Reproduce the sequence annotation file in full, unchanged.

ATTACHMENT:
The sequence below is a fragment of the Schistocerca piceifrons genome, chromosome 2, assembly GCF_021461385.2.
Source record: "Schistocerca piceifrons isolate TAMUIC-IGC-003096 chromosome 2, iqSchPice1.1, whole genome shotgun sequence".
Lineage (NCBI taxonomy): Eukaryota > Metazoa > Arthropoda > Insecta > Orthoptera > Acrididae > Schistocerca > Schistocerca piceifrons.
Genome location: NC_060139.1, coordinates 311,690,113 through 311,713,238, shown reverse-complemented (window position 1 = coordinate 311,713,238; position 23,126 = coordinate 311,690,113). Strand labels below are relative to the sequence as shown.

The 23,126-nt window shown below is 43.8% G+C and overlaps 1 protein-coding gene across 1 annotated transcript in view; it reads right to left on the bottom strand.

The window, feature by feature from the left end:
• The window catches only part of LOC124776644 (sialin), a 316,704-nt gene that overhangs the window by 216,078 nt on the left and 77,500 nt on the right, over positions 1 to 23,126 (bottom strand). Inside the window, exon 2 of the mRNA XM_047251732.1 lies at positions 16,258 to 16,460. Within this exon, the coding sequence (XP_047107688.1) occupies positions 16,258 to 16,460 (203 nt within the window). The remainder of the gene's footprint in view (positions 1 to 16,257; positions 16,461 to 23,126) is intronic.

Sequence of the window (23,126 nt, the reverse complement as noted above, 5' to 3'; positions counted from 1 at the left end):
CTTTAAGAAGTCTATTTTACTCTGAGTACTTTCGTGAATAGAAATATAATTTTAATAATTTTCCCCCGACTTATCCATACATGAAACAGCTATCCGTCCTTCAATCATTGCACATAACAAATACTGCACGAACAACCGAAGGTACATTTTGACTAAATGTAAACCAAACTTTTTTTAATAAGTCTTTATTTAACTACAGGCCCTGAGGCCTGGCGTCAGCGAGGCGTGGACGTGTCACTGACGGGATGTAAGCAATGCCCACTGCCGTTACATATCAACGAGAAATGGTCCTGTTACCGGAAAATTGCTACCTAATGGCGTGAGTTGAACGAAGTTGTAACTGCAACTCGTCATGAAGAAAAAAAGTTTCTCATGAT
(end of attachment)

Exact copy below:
The sequence below is a fragment of the Schistocerca piceifrons genome, chromosome 2, assembly GCF_021461385.2.
Source record: "Schistocerca piceifrons isolate TAMUIC-IGC-003096 chromosome 2, iqSchPice1.1, whole genome shotgun sequence".
Lineage (NCBI taxonomy): Eukaryota > Metazoa > Arthropoda > Insecta > Orthoptera > Acrididae > Schistocerca > Schistocerca piceifrons.
Genome location: NC_060139.1, coordinates 311,690,113 through 311,713,238, shown reverse-complemented (window position 1 = coordinate 311,713,238; position 23,126 = coordinate 311,690,113). Strand labels below are relative to the sequence as shown.

The 23,126-nt window shown below is 43.8% G+C and overlaps 1 protein-coding gene across 1 annotated transcript in view; it reads right to left on the bottom strand.

The window, feature by feature from the left end:
• The window catches only part of LOC124776644 (sialin), a 316,704-nt gene that overhangs the window by 216,078 nt on the left and 77,500 nt on the right, over positions 1 to 23,126 (bottom strand). Inside the window, exon 2 of the mRNA XM_047251732.1 lies at positions 16,258 to 16,460. Within this exon, the coding sequence (XP_047107688.1) occupies positions 16,258 to 16,460 (203 nt within the window). The remainder of the gene's footprint in view (positions 1 to 16,257; positions 16,461 to 23,126) is intronic.

Sequence of the window (23,126 nt, the reverse complement as noted above, 5' to 3'; positions counted from 1 at the left end):
CTTTAAGAAGTCTATTTTACTCTGAGTACTTTCGTGAATAGAAATATAATTTTAATAATTTTCCCCCGACTTATCCATACATGAAACAGCTATCCGTCCTTCAATCATTGCACATAACAAATACTGCACGAACAACCGAAGGTACATTTTGACTAAATGTAAACCAAACTTTTTTTAATAAGTCTTTATTTAACTACAGGCCCTGAGGCCTGGCGTCAGCGAGGCGTGGACGTGTCACTGACGGGATGTAAGCAATGCCCACTGCCGTTACATATCAACGAGAAATGGTCCTGTTACCGGAAAATTGCTACCTAATGGCGTGAGTTGAACGAAGTTGTAACTGCAACTCGTCATGAAGAAAAAAAGTTTCTCATGAT